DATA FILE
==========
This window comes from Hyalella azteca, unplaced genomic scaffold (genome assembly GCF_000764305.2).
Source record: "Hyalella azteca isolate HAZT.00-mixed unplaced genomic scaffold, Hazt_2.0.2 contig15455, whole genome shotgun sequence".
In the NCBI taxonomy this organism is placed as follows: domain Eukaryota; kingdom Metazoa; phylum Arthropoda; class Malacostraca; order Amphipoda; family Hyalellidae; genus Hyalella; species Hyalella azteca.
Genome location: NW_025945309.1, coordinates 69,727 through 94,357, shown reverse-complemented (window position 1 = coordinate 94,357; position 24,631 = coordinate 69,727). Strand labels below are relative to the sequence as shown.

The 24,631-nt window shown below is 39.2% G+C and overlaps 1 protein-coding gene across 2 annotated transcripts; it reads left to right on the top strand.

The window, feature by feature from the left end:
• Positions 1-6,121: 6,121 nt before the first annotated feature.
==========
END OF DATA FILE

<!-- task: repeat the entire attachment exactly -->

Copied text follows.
This window comes from Hyalella azteca, unplaced genomic scaffold (genome assembly GCF_000764305.2).
Source record: "Hyalella azteca isolate HAZT.00-mixed unplaced genomic scaffold, Hazt_2.0.2 contig15455, whole genome shotgun sequence".
In the NCBI taxonomy this organism is placed as follows: domain Eukaryota; kingdom Metazoa; phylum Arthropoda; class Malacostraca; order Amphipoda; family Hyalellidae; genus Hyalella; species Hyalella azteca.
Genome location: NW_025945309.1, coordinates 69,727 through 94,357, shown reverse-complemented (window position 1 = coordinate 94,357; position 24,631 = coordinate 69,727). Strand labels below are relative to the sequence as shown.

The 24,631-nt window shown below is 39.2% G+C and overlaps 1 protein-coding gene across 2 annotated transcripts; it reads left to right on the top strand.

The window, feature by feature from the left end:
• Positions 1-6,121: 6,121 nt before the first annotated feature.